The silver lining

Pakistan’s textile exports grow amid severe economic crunch. A look at reasons for this upturn

Amid much uncertainty in the times of pandemic, there is finally something to celebrate. The encouraging development is that while the national economy is under pressure on the whole, a few sectors have shown promise and registered significant growth over the recent months. This is no ordinary news keeping in view that Pakistan’s economy recently contracted for the first time in decades and its growth forecast for the following years is dismally low.

Among the few sectors that have done well recently, is the textiles, the backbone of economy and contributor of around 65 per cent to Pakistan’s exports. It is heartening to note that most textiles mills are running at full capacity to cater to the needs of the local as well as international markets and more orders are pouring in. Here one can recall the statement of Prime Minister Imran Khan about the unmet demand of hundreds of thousands of workers in textiles sector. This upturn in the sector has been attributed to exports which definitely has a positive impact on the domestic market of related goods.

Market analysts believe that the domestic market for textiles has not expanded much but their exports have gone up. This is also evident from the figures for the ongoing year. One sees a growth over the corresponding period of the last year when business was as usual and Covid-19 had not yet surfaced. What surprises us is that the Pakistani textiles exports are going up at a time when their overall global demand has shrunk and people in destination countries are opting for basic clothing and not high-end products. This merits a detailed study of the reasons and factors that have given the boost to textiles export.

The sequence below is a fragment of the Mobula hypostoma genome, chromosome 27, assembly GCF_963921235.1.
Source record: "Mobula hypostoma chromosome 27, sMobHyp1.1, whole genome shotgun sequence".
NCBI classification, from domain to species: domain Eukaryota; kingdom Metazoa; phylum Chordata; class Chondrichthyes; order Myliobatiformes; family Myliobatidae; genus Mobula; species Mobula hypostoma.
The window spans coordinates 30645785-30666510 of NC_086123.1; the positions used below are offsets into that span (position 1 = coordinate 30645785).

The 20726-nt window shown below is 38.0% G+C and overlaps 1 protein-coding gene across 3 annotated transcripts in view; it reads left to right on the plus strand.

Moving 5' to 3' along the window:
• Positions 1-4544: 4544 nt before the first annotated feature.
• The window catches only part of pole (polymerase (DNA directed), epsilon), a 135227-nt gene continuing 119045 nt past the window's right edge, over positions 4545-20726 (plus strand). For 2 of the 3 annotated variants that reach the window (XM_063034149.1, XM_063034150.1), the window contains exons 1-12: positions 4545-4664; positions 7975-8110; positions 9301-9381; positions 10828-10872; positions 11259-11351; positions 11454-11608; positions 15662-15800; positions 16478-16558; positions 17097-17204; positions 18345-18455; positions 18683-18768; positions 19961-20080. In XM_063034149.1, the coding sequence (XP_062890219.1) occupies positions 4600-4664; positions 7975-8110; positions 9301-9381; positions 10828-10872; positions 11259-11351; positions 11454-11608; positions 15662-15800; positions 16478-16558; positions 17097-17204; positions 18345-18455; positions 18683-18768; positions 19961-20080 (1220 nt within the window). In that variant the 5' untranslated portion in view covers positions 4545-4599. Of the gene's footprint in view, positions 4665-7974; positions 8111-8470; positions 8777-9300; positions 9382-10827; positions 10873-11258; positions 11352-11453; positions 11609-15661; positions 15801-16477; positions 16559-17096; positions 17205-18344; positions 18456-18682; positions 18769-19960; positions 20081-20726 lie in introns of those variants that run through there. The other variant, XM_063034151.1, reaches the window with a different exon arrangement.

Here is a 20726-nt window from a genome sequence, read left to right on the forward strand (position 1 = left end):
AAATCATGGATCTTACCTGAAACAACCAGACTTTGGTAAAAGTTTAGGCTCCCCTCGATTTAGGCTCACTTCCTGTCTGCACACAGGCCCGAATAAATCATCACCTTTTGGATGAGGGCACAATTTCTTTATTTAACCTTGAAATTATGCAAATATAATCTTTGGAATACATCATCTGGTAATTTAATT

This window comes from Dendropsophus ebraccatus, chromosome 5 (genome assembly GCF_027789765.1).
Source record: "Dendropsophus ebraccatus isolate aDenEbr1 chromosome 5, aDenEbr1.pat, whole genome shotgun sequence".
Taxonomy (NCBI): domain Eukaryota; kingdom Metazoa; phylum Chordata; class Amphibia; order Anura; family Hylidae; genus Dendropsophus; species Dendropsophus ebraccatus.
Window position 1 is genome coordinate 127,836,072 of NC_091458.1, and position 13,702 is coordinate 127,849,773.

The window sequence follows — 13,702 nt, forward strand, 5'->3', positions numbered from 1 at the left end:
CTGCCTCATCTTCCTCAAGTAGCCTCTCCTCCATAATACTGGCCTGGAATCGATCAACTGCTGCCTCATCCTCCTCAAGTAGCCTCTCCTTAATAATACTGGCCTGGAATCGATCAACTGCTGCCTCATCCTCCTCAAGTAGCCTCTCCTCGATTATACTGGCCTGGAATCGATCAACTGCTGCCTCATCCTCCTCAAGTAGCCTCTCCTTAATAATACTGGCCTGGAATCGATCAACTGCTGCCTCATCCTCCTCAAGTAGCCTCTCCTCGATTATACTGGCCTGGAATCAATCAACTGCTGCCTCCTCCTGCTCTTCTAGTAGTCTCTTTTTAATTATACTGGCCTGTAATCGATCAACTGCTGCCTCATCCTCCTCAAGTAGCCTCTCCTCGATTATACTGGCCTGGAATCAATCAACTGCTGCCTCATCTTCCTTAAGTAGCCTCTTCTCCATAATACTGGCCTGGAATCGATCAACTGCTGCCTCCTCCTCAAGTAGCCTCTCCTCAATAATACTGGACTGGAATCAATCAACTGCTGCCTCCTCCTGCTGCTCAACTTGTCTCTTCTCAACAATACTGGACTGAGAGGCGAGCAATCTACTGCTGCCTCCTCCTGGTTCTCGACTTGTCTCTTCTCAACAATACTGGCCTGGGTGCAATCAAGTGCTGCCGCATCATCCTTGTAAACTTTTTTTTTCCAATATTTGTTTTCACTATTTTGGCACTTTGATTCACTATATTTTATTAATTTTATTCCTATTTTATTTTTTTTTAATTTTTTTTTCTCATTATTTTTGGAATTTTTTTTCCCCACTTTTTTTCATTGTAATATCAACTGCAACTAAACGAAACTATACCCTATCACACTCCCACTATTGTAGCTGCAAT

The official figures released earlier this month show that Pakistan’s exports grew for the third consecutive month in November to $2.161 billion, up 7.67 per cent from $2 billion in the corresponding month last year. A major contribution to this figure has come from the textiles sector which is a very encouraging news from the industry. During this period, exports of home textiles have grown by 20 per cent, pharmaceutical products by 20 per cent, surgical goods 11 per cent, stockings and socks 41 per cent, jerseys and pullovers 21 per cent, women’s garments 11 per cent and men’s garments 4.3 per cent compared to November 2019.

Abdur Razzak Dawood, advisor to the prime minister on commerce, trade and investment, took no time to express his excitement through a tweet. He said that though the textiles exports had registered an increase in November 2020, the export of cotton yarn had declined by 25 percent, raw leather by 21 percent, and cotton fabric by 12.2 percent. “This is an indication that exports of low value-added products are decreasing and we are moving towards more value-added exports,” he noted.

Hasaan Khawar, an analyst with interest in international trade, points out possible boosters for the sector. He says it’s a good time for the textile sector, with export orders lining up and our textile mills running at full capacity. This, he says, could be partly attributed to early opening of industry after the lockdown but there are a number of other factors at play here. For example, he says, a favourable exchange rate has helped the textile exports. Other factors include financing schemes like Export Finance Scheme (EFS) and the Long-Term Financing Facility (LTFF) that offer credit to the industry at concessional rates.